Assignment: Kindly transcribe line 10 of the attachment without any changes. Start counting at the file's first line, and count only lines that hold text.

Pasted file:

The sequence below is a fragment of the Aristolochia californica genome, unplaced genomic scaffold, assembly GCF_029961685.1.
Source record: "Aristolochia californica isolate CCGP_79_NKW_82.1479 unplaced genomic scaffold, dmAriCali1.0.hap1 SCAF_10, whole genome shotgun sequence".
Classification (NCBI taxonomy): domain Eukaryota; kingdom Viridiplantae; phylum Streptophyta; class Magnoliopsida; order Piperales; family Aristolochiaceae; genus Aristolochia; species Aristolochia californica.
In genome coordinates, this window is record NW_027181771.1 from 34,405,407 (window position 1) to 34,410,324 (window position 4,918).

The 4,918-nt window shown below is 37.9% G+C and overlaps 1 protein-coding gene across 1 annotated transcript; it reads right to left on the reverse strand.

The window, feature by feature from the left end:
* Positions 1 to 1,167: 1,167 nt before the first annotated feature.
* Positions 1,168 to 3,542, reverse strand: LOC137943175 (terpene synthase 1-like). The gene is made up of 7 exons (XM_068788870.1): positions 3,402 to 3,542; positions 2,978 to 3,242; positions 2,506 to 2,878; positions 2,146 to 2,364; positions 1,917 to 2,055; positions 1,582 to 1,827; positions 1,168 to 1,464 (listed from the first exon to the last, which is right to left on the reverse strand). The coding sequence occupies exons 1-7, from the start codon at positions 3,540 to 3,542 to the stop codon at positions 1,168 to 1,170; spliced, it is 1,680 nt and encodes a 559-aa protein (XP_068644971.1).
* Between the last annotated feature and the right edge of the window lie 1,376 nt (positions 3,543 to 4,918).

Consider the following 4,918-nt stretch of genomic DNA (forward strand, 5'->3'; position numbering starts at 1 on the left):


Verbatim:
Consider the following 4,918-nt stretch of genomic DNA (forward strand, 5'->3'; position numbering starts at 1 on the left):